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Delta Connect Blog

Joint Commission flunks 25% of home care orgs on hand-washing

Posted by Crystal Parks on Sep 5, 2013 2:04:00 PM

   

Hand washing may seem like a simple task – the youngest of school children are taught to wash their hands while singing the ‘Happy Birthday’ song twice to ensure they do it well enough to prevent spreading infection. But adults seem to still be struggling with it, according to recent reports.

One-fifth to one-third of health care agencies in nursing and rehabilitation, home health and long-term transitional care surveyed for accreditation by The Joint Commission in the first half of 2013 failed to adhere to hand-hygiene guidelines as outlined by either the U.S. Centers for Disease Control and Prevention or the World Health Organization.

The Commission, one of the largest health care accrediting organizations in the nation, released its bi-annual list of most challenging requirements for various types of facilities last week.

According to the Commission, 22% of nursing and rehabilitation centers, 25% of home care organizations and 33% of Medicare/Medicaid-certified long-term care programs (transitioning patients into nursing and rehabilitation centers) failed to meet the hand hygiene standard under the commission’s National Patient Safety Goal on health care-acquired infections.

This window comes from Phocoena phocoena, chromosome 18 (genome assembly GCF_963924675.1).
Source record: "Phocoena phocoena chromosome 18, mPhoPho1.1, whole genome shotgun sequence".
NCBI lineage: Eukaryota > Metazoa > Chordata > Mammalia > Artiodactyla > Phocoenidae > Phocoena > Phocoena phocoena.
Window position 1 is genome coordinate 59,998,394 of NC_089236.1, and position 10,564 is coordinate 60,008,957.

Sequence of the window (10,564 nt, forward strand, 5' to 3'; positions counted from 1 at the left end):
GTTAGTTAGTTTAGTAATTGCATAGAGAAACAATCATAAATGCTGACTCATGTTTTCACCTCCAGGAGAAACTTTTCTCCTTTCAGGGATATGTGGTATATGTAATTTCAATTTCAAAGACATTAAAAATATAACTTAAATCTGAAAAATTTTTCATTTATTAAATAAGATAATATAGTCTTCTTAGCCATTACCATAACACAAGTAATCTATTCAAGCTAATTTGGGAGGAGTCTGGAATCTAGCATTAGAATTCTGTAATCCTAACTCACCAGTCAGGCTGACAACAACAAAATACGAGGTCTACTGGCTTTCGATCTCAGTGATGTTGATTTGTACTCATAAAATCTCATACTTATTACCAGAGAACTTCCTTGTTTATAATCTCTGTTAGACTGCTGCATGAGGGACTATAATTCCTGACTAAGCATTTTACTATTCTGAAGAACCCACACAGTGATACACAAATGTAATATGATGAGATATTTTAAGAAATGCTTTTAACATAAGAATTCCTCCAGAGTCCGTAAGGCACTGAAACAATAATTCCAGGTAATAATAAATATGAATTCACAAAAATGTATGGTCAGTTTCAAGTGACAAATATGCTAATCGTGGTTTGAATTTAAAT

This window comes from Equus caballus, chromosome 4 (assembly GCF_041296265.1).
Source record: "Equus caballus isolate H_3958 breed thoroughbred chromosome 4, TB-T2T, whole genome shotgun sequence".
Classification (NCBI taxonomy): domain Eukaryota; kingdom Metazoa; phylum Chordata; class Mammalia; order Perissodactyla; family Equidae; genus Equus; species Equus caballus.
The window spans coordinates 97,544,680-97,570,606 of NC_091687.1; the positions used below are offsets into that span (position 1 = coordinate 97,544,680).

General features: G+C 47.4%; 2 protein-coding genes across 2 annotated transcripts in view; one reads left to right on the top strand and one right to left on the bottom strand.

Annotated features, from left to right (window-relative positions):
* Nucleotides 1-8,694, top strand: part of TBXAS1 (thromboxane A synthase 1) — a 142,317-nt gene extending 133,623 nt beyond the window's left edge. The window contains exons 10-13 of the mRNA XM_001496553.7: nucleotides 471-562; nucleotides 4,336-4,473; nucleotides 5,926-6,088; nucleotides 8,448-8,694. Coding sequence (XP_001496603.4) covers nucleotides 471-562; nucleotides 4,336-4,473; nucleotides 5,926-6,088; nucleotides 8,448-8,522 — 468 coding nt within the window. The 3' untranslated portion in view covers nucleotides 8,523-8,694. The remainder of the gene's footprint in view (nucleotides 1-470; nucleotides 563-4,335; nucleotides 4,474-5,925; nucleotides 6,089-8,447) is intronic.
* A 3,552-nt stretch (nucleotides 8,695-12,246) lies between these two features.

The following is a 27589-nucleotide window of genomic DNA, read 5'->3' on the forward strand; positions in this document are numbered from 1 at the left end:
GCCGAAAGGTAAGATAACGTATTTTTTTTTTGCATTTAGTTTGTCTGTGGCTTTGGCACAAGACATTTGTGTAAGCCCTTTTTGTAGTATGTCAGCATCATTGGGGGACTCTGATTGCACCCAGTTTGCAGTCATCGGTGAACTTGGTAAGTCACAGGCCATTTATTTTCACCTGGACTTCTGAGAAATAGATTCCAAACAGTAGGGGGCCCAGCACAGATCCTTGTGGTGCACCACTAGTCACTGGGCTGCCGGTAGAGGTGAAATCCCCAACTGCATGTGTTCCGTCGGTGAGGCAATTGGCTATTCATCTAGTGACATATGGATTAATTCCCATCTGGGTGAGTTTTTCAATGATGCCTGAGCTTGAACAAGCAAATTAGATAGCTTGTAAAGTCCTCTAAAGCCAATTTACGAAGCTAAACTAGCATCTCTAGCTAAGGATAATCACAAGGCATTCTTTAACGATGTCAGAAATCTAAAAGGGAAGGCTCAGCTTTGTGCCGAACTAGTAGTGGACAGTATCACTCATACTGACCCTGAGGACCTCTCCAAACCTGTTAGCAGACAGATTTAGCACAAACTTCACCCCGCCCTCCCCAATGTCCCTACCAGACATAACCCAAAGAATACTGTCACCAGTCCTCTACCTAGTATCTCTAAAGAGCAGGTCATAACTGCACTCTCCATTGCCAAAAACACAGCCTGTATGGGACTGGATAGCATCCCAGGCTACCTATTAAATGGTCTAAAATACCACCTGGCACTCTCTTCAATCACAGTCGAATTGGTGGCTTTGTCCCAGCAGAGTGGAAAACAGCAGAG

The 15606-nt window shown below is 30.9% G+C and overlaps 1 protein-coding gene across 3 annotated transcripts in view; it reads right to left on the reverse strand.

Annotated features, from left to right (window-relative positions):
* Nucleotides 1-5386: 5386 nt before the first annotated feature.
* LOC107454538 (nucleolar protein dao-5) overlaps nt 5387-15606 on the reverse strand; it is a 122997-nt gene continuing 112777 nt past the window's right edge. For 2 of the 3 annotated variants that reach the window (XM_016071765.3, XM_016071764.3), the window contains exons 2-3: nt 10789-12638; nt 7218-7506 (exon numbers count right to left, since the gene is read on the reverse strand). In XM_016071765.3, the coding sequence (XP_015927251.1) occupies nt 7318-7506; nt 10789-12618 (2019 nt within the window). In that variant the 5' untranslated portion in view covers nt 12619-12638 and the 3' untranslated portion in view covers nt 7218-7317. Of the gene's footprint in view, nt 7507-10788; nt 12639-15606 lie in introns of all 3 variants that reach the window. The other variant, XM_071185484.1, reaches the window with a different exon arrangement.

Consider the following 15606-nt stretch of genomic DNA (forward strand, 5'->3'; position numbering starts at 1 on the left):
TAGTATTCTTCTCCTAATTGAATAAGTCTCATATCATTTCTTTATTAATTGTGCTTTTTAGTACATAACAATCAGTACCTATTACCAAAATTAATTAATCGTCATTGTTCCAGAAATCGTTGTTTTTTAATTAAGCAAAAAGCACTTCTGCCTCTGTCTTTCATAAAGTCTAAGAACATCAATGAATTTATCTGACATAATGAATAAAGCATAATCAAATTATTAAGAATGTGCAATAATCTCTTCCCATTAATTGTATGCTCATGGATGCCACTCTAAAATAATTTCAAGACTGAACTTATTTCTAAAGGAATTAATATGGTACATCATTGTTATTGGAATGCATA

In general, CDC guidelines include decontaminating the hands before having direct contact with patients; before donning sterile gloves when inserting catheters or other invasive devices; after taking pulse, blood pressure or lifting a patient; after contact with bodily fluids or excretions; after removing gloves and before eating and after using a restroom. (The specific guidelines can be found on the CDC’s hand hygiene website.)

The good news is that a study in Canada has shown that electronic monitoring can greatly improve hand hygiene. In the study, nurses were provided badges that would provide an electronic reminder of instances when hand washing was required. According to a report by Fierce Health IT, nurses in the first stage of the study were washing their hands only about a third of the time. Once the reminder function was turned on, the compliance rate doubled.

Of course, that still means that hands were not washed one-third of the time. (A suggestion: Perhaps the electronic reminder could somehow feature the ‘Happy Birthday’ tune.)

For tips on how to improve hand hygiene and other ways to fight health care-acquired infections at your facility, subscribe to Home Health Line and OASIS-C & Outcome Solutions

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From the Decision Health article

Topics: The Joint Commission, Care Transitions, Hand Hygiene Guidelines

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